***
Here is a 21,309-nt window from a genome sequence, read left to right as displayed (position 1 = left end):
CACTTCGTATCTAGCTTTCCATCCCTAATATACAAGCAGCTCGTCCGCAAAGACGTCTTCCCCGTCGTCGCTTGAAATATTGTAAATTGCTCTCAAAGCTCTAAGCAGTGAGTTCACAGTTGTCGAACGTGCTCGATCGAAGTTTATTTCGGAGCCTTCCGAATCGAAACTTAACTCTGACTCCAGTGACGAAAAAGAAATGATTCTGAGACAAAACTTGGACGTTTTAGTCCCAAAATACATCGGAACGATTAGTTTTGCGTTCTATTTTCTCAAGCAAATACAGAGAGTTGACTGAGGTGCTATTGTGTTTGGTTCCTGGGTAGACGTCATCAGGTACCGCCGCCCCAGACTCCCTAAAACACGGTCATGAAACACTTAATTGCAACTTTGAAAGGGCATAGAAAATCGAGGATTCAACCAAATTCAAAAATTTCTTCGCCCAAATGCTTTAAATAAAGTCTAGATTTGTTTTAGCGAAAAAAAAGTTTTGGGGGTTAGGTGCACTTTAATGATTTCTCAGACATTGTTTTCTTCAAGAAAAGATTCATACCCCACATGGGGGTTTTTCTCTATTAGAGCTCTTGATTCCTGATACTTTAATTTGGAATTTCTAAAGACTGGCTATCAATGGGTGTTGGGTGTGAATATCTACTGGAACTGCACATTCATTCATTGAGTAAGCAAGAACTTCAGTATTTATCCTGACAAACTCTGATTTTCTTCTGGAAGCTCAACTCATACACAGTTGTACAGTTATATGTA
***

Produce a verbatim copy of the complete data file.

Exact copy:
Here is a 21,309-nt window from a genome sequence, read left to right as displayed (position 1 = left end):
CACTTCGTATCTAGCTTTCCATCCCTAATATACAAGCAGCTCGTCCGCAAAGACGTCTTCCCCGTCGTCGCTTGAAATATTGTAAATTGCTCTCAAAGCTCTAAGCAGTGAGTTCACAGTTGTCGAACGTGCTCGATCGAAGTTTATTTCGGAGCCTTCCGAATCGAAACTTAACTCTGACTCCAGTGACGAAAAAGAAATGATTCTGAGACAAAACTTGGACGTTTTAGTCCCAAAATACATCGGAACGATTAGTTTTGCGTTCTATTTTCTCAAGCAAATACAGAGAGTTGACTGAGGTGCTATTGTGTTTGGTTCCTGGGTAGACGTCATCAGGTACCGCCGCCCCAGACTCCCTAAAACACGGTCATGAAACACTTAATTGCAACTTTGAAAGGGCATAGAAAATCGAGGATTCAACCAAATTCAAAAATTTCTTCGCCCAAATGCTTTAAATAAAGTCTAGATTTGTTTTAGCGAAAAAAAAGTTTTGGGGGTTAGGTGCACTTTAATGATTTCTCAGACATTGTTTTCTTCAAGAAAAGATTCATACCCCACATGGGGGTTTTTCTCTATTAGAGCTCTTGATTCCTGATACTTTAATTTGGAATTTCTAAAGACTGGCTATCAATGGGTGTTGGGTGTGAATATCTACTGGAACTGCACATTCATTCATTGAGTAAGCAAGAACTTCAGTATTTATCCTGACAAACTCTGATTTTCTTCTGGAAGCTCAACTCATACACAGTTGTACAGTTATATGTA